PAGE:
DIY Honey Batteries & Beeswax Light and Sound

by Ralf Schreiber and Christian Faubel. installation and performance

The installation “DIY Honey Batteries” is meant to show how honey batteries can empower little robots who sing on a table for their audience. This connection between technology and nature continues in the artists’ performance “Beeswax Light and Sound”, a performance using overhead projectors, unrefined raw beeswax, pick-up microphones and analog kinetic objects. The self-made candles and the dipping of electronic circuits into the beeswax are turning out delicate dim lights and low sounds.

“It will be a small installation, linked to our performance and workshop – small, simple analogue electronic circuits that produce small movements or minimal sounds. We use the small honey batteries that work like galvanic piles. Honey is a bit acid, an I use a very thin file of copper and a thin file of aluminium. The acid from the honey starts to produce electricity. One sheet of aluminium and one sheet of copper produces a half watt. I need four or five in a series to reach 2.5 voltage, to power the tiny creatures.”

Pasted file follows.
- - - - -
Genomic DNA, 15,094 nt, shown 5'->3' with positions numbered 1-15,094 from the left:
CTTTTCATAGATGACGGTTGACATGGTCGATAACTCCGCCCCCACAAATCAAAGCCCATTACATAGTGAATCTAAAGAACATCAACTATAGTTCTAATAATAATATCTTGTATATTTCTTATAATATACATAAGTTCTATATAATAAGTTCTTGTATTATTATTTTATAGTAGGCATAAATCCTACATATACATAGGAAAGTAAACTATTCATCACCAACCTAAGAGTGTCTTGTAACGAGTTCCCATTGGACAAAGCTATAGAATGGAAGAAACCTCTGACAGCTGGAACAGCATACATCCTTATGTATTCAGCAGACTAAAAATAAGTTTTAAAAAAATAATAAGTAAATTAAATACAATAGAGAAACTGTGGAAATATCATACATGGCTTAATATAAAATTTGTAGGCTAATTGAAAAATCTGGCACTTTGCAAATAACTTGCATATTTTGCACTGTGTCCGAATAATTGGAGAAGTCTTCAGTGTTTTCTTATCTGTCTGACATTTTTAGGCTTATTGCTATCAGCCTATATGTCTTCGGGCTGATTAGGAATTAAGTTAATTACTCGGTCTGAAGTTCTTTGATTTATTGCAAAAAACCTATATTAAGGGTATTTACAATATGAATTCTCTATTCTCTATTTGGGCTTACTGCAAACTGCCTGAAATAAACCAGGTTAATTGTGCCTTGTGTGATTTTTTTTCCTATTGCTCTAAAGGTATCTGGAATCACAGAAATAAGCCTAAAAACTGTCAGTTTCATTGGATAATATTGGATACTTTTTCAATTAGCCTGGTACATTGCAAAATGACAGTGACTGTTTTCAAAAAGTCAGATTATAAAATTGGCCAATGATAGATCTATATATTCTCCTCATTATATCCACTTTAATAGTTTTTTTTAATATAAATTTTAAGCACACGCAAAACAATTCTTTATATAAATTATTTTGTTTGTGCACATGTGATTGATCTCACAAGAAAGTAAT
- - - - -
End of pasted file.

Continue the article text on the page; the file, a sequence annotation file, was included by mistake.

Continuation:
“The idea to dip them in the liquid wax was developed here. We realized it’s a nice way to make them safer re humidity or water. Also they become very organic. Then we connect these small things covered with the wax to organic structures, like a small tree, and fix it with solar panels also completely covered with wax. The result looks very very organic.”

“A lot of the circuit electronics are very simple. You build it and then you can change it, but it is not possible to control everything. These electronic circuits are very close to the basic idea of what is electronic – you find it in technology, but you find it also in biological systems. So the focus is on what is electricity: is there maybe something like a soul in electricity? Is it possible? Also on doing your own electricity. You do it with solar panel and then the small creature is fixed in place and receives energy from the light conditions of the place. It will live at this place as well. They are also very playable.
It is possible to bring this simple electronic outside, thus it is maybe a little bit more close to nature. It sort of imitates neural behavior. And then you see a small insect running over the circuits, and you see it’s not living…”

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